“As noted above, Respondent asserts that, unbeknownst to Respondent, the <livingsocal.com> domain name resolved to two different websites based on how Internet users typed the domain name in to the website.  Respondent claims that, if the disputed domain name did not include the “www.” prefix, the domain name resolved to a parked website.  ”

Respondent alleges that it had no knowledge of this second website and did not profit from the hyperlinks found on the website.  Therefore, the Panel holds that Respondent is not responsible for the content under Policy ¶ 4(a)(iii).  See Ansell Ltd. v. Kovar, FA 1421538 (Nat. Arb. Forum Feb. 1, 2012 (finding that the respondent did not register or use the disputed domain name in bad faith because the respondent only parked the domain name while it prepared its website and that the respondent did not commercially benefit from the parking).

 

Moreover, Respondent claims that, even if the Panel finds that Respondent is responsible for the parked page, the registration and use of a pay-per-click website is not necessarily done in bad faith. The Panel finds that Respondent’s use of the <livingsocal.com> domain name to host a parked website is a legitimate use, the Panel holds that Respondent did not register or use the disputed domain name in bad faith according to Policy ¶ 4(b)(iv).  See Mule Lighting, Inc. v. CPA, FA 95558 (Nat. Arb. Forum Oct. 17, 2000) (finding no bad faith where the respondent has an active website that has been in use for two years and where there was no intent to cause confusion with the complainant’s website and business).

 

The Panel finds that a respondent is free to register a domain name consisting of common terms and that the domain name currently in dispute contains such common terms.

The Panel finds that Respondent did not register or use the livingsocal.com domain name in bad faith under Policy ¶ 4(a)(iii).  See Zero Int’l Holding v. Beyonet Servs., D2000-0161 (WIPO May 12, 2000) (“Common words and descriptive terms are legitimately subject to registration as domain names on a ‘first-come, first-served’ basis.”); see also Target Brands, Inc. v. Eastwind Group, FA 267475 (Nat. Arb. Forum July 9, 2004) (holding that the respondent’s registration and use of the <target.org> domain name was not in bad faith because the complainant’s TARGET mark is a generic term); see also Miller Brewing Co. v. Hong, FA 192732 (Nat. Arb. Forum Dec. 8, 2003) (finding that because the respondent was using the <highlife.com> domain name, a generic phrase, in connection with a search engine, the respondent did not register and was not using the disputed domain name in bad faith).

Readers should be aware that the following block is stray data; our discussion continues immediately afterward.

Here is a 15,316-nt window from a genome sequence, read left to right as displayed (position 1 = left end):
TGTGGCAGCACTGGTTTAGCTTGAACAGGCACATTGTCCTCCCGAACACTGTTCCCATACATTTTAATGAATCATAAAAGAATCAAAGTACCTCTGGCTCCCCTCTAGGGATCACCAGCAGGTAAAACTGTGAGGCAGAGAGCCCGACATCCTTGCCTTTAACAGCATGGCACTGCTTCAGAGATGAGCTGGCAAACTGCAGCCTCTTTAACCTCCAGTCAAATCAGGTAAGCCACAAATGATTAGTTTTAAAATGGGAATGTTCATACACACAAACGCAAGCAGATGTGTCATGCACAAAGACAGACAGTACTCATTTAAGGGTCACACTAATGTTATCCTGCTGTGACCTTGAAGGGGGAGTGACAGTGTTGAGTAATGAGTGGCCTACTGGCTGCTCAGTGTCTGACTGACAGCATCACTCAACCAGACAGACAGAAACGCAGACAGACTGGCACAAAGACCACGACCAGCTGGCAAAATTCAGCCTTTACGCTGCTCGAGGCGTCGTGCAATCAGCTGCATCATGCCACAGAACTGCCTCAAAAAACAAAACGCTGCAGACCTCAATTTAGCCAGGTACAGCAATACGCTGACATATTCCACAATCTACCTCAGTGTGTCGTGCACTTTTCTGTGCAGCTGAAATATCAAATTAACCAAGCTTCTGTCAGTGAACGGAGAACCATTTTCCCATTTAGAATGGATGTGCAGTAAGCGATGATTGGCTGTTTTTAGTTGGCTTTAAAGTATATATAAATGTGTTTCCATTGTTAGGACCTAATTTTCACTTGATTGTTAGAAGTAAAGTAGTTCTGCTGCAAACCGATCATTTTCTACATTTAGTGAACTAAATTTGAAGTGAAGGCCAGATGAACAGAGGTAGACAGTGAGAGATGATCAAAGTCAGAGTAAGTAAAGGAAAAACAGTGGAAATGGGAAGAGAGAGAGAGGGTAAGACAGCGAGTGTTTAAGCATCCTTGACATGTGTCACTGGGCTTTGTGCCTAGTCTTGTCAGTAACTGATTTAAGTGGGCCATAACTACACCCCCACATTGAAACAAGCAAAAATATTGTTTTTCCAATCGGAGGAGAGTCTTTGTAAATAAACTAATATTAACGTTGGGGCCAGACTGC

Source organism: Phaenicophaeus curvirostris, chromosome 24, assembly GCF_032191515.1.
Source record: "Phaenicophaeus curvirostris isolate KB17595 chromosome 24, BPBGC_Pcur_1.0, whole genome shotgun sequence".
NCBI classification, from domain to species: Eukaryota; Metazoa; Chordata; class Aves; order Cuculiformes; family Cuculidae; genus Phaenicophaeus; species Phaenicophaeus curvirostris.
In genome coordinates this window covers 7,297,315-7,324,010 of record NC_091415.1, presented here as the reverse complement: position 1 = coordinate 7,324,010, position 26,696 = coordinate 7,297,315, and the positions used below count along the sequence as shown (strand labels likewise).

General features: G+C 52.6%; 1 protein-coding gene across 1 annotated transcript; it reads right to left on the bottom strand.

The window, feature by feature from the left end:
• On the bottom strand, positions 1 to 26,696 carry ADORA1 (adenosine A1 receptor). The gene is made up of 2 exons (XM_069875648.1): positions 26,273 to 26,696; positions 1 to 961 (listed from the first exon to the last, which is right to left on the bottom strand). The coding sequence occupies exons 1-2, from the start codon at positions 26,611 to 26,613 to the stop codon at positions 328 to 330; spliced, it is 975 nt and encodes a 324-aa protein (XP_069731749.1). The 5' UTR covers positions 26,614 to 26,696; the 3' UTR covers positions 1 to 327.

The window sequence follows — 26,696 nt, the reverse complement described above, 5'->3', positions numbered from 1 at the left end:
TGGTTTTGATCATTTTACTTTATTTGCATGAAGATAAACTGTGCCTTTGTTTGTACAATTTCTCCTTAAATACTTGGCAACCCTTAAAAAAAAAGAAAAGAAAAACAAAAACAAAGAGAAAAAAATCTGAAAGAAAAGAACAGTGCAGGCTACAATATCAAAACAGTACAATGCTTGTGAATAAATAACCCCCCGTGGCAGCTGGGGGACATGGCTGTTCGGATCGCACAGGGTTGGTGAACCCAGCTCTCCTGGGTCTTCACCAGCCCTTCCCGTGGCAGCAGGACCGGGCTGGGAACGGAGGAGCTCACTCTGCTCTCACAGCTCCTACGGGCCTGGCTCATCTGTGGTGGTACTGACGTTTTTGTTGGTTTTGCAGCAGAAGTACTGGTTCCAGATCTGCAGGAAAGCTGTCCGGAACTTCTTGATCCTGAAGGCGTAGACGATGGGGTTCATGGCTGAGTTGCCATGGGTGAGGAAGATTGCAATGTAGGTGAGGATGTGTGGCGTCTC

Having not established all three elements required under the ICANN Policy, the Panel concludes that relief shall be DENIED.

Comments

  1. Andrew Allemann says

    Michael, this decision isn’t far fetched at all. I’ve written about this domain name before and how the UDRP would be interesting.

    SoCal is a very common term for Southern California. Lots of web sites use it, including the popular SocalTech.com.

    Add to that that the owner lives in SoCal and is even a real estate agent there, and he has a highly plausible case for why he registered this domain name.

    This is definitely not a clear cut case of cybersquatting, so I think the panel got it right.

  2. Jimps3 says

    Ouch, a one letter “variant” even; That’s got to be a painful loss. But honestly, that’s the danger of having such a long or compound domain name using common terms; all the possible variants. …and as a side note, why wouldn’t you match up your whois data and your TM data before filing a UDRP? Maybe at least provide an exhibit with merger article or buyout or something to tie in the ownership!? This decision seems to be well thought out though; more exhibits seem to have been called for in my opinion, but Im not sure how much it would have helped given the rest of the issue.

  3. JamesD says

    Seems a fair decision to me…can’t see bad faith in how it was used (despite the Godaddy reseller ‘hijacking’ the non www. variant).

    Also, despite not being from America, I instantly associated ‘living socal’ with South California as I used to have a couple of domains with ‘socal’ in them for the same meaning. Never heard of Living Social.

  4. Michael H. Berkens says

    Andrew

    I disagree, think the opinion was poorly written and reasoned and its the same panelist by the way that took away the domain name vanity.com and gave it to the TM holder.

  5. says

    You disagree with the decision based on the fact that the opinion was poorly written and was responsible for a poor decision in a prior case?

    I grant that you said “and reasoned” but the question I have is. Where do you see the bad faith? What specifically is is that you disagree with? That living and so cal are not two generic names? That the site was not a bona fide use?

    (i)Was the domain name is identical or confusingly similar to a trademark or service mark in which the complainant has rights;

    Arguably it was. Hell, let’s just say yes to see if we can force a UDRP win.

    (ii) you have no rights or legitimate interests in respect of the domain name; and

    Living SoCal – registrant from South California with a real estate business. There were ads on on the “non-www” that he didn’t profit from.

    Arguably it was. Hell, let’s just say yes to see if we can force a UDRP win..

    (iii) your domain name has been registered and is being used in bad faith.

    The domain name has been registered (that is true) AND is being used in bad faith….

    Attempt to extort money on sale? Divert traffic? Disrupting a competitor? Commercially benefiting from a TM?

    Hardly. Two arguables and a probably not.

    Can you elaborate how you feel all three elements should have pointed to a complainant victory? Writing style and prior decisions don’t count.